>> House of Inasal | Eat the World NYC

28 February 2018

House of Inasal


The highest concentration of Filipino restaurants and businesses exists on the eastern edge of Woodside, just before Roosevelt Avenue crosses over the BQE and changes abruptly into a South Asian neighborhood. Many of these restaurants are turo-turo style, meaning they have a steam table and the diner chooses their meal from pre-made options. One place that stands against this as a sit down restaurant with menu is House of Inasal, named for the style of barbecue that they specialize in here.

The place is comfortable, offers wine and beer to customers, and would be a great place to watch a basketball game with Filipinos, who are mad about the sport. Rock and roll music was playing during this visit, and a Celtics game was on the TV.

Rarely seen here in New York, kwek kwek ($6.95, above and below) is a popular Filipino street food consisting of fried quail eggs. The batter is thin and light, letting the richness of the egg come through. It is fried just enough so that the yolk is not hard, making a perfect snack once dipped in the garlic sauce.

Inasal-style developed on the island of Negros, which sits in the Visayas region that makes up much of the central region of the Philippines. In the local language of Ilonggo, it just translates to "roasted meat," but this undersells the complexity of the marinade that uses coconut vinegar and calamansi juice. Anything from the easiest chicken wing to all the guts of a pig can be cooked in this way.

The grilled isaw ($6.95, below) is just that, cross-sections of pig intestines charbroiled in the Inasal style. The squeamish might be advised to stay away from this very chewy dish, but in the end it may have been the table's favorite.

These skewers were cooked the perfect amount, so the juices were still around for each bite.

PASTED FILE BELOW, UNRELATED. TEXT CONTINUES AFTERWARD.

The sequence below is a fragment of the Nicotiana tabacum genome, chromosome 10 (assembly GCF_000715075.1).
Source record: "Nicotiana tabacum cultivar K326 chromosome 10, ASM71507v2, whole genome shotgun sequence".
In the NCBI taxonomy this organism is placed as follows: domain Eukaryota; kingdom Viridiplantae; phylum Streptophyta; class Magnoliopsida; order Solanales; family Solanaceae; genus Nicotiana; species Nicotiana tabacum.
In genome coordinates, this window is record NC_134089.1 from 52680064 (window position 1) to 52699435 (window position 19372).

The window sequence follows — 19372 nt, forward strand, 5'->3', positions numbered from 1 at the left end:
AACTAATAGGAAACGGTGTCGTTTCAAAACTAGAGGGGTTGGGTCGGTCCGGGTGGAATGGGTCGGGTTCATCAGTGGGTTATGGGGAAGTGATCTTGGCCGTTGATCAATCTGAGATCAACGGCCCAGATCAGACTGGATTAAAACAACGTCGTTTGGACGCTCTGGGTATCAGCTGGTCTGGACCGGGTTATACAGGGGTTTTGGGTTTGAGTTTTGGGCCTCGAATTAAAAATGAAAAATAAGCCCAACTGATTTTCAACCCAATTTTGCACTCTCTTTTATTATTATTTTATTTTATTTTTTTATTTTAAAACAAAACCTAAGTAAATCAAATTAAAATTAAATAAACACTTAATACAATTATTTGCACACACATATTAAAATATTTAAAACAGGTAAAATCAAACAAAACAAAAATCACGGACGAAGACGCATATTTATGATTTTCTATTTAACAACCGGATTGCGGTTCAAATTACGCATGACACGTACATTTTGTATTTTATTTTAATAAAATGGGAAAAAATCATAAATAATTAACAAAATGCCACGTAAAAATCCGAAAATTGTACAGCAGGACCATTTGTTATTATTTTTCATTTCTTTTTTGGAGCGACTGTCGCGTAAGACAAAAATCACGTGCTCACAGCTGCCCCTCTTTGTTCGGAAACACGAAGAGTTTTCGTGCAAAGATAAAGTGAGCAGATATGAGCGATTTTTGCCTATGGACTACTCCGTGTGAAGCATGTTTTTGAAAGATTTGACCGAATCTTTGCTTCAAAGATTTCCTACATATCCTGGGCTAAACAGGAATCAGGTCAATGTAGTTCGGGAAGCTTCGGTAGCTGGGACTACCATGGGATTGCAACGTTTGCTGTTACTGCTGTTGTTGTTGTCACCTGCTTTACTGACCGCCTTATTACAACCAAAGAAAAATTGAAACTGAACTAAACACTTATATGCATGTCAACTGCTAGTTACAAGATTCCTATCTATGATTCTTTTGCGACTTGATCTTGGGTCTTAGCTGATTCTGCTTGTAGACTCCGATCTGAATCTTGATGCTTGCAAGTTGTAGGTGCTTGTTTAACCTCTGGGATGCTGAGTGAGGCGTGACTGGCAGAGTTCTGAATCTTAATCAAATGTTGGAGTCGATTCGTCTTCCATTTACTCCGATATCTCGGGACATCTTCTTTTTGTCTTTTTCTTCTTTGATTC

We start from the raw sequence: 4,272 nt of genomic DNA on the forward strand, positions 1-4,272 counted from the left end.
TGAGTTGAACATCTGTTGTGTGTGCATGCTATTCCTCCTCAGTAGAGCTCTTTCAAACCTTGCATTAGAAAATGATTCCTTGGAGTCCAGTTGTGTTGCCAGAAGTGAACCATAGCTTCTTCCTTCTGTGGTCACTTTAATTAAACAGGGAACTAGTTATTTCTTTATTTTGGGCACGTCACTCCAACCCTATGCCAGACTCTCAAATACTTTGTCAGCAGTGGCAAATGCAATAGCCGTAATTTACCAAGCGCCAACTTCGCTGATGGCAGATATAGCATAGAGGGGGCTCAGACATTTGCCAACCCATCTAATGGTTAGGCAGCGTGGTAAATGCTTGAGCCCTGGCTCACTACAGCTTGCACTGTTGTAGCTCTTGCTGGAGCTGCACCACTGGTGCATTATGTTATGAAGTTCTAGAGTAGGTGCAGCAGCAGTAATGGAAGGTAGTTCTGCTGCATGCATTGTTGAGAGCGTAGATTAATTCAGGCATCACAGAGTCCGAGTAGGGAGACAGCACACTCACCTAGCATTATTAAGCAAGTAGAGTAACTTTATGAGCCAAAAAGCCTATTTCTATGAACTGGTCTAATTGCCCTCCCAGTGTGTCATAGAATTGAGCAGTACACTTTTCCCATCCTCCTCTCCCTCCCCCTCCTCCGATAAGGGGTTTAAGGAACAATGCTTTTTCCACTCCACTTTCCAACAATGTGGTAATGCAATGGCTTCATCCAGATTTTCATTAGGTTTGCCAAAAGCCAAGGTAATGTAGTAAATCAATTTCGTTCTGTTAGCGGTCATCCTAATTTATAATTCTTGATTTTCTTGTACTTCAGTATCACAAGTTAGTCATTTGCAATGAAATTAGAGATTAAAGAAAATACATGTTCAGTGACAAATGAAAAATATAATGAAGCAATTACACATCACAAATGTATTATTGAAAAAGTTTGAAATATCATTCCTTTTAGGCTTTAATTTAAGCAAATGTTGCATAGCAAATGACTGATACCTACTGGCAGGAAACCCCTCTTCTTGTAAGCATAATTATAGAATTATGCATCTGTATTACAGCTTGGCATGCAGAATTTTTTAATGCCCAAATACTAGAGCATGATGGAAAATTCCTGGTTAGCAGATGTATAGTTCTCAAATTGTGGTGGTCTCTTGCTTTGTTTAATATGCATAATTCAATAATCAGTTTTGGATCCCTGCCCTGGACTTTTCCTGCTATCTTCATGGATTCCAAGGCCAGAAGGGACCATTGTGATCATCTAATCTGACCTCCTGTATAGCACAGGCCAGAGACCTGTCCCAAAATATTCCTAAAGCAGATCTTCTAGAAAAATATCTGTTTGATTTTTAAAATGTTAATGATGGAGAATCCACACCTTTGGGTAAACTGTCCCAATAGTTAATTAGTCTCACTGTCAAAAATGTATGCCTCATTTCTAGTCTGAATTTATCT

"Chicken Inasal" is given its own section of the menu and is available three ways, as a leg, breast, or a combination of liver, gizzard, and heart ($6.95, below), which you can have with tasty garlic rice. Liver lovers will absolutely love this order, as this preparation really lets the organ meat speak for itself. Chicken hearts as always are the perfect snack.

The other Inasal portion chosen was leg ($7.95, below), which arrives looking beautiful. The chicken really let the marinades talk, but unfortunately the meat had been cooked to a point of being much too dry for pleasure. I am not sure whether this is the style of the restaurant or the plate had just been bad luck, but this would be excellent if still juicy.

Filipino breakfast was probably my favorite meal during travels there, and the morning dishes are available all day long here at House of Inasal. Tapsilog ($9.95, below) is basically candied beef served with eggs and rice. Other candied meats like sausage or bacon are also available for breakfast, as Filipinos definitely have a large place in their lives for sweetness.

The wonderful thing about being able to eat this at night here is the option to pair it with Filipino beers like San Miguel and Red Horse. Now, what was the score of that Celtics game?

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House of Inasal Menu, Reviews, Photos, Location and Info - Zomato

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